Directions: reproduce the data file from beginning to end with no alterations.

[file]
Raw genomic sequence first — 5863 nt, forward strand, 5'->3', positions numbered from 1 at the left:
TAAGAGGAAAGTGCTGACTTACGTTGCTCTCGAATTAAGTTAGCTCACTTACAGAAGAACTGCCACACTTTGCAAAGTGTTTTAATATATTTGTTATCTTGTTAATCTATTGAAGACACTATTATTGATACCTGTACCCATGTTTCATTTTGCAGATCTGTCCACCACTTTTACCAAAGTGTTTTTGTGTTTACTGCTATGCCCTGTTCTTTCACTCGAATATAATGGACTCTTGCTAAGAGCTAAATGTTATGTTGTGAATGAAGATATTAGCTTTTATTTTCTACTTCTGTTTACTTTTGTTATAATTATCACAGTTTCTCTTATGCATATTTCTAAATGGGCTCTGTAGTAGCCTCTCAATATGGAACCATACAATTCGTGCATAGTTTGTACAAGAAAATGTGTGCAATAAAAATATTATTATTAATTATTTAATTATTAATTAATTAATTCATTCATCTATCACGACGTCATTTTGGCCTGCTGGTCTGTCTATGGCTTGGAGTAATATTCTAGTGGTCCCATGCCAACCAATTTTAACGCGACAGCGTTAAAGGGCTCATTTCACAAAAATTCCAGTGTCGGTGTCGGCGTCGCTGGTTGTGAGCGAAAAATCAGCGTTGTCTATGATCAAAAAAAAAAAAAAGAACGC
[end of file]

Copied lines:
Raw genomic sequence first — 5863 nt, forward strand, 5'->3', positions numbered from 1 at the left:
TAAGAGGAAAGTGCTGACTTACGTTGCTCTCGAATTAAGTTAGCTCACTTACAGAAGAACTGCCACACTTTGCAAAGTGTTTTAATATATTTGTTATCTTGTTAATCTATTGAAGACACTATTATTGATACCTGTACCCATGTTTCATTTTGCAGATCTGTCCACCACTTTTACCAAAGTGTTTTTGTGTTTACTGCTATGCCCTGTTCTTTCACTCGAATATAATGGACTCTTGCTAAGAGCTAAATGTTATGTTGTGAATGAAGATATTAGCTTTTATTTTCTACTTCTGTTTACTTTTGTTATAATTATCACAGTTTCTCTTATGCATATTTCTAAATGGGCTCTGTAGTAGCCTCTCAATATGGAACCATACAATTCGTGCATAGTTTGTACAAGAAAATGTGTGCAATAAAAATATTATTATTAATTATTTAATTATTAATTAATTAATTCATTCATCTATCACGACGTCATTTTGGCCTGCTGGTCTGTCTATGGCTTGGAGTAATATTCTAGTGGTCCCATGCCAACCAATTTTAACGCGACAGCGTTAAAGGGCTCATTTCACAAAAATTCCAGTGTCGGTGTCGGCGTCGCTGGTTGTGAGCGAAAAATCAGCGTTGTCTATGATCAAAAAAAAAAAAAAGAACGC